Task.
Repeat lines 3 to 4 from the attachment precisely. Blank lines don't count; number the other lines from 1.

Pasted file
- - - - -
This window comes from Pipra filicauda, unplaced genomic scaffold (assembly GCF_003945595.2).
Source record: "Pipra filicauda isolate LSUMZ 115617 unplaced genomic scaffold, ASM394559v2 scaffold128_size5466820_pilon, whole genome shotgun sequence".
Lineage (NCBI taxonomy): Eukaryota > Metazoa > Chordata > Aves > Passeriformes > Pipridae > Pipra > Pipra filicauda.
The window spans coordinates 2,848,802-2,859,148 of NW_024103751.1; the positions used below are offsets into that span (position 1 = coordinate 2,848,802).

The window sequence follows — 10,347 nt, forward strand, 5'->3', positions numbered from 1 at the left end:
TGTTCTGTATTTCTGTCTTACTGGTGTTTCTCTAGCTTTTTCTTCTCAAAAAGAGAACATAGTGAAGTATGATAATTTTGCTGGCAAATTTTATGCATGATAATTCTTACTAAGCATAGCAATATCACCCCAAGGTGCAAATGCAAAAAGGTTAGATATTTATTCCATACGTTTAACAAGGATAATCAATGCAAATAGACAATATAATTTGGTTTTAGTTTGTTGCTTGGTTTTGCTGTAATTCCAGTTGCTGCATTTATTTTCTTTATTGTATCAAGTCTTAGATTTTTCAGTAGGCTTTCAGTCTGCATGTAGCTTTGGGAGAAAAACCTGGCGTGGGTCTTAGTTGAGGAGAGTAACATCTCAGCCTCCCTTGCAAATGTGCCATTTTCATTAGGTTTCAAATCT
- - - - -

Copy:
Lineage (NCBI taxonomy): Eukaryota > Metazoa > Chordata > Aves > Passeriformes > Pipridae > Pipra > Pipra filicauda.
The window spans coordinates 2,848,802-2,859,148 of NW_024103751.1; the positions used below are offsets into that span (position 1 = coordinate 2,848,802).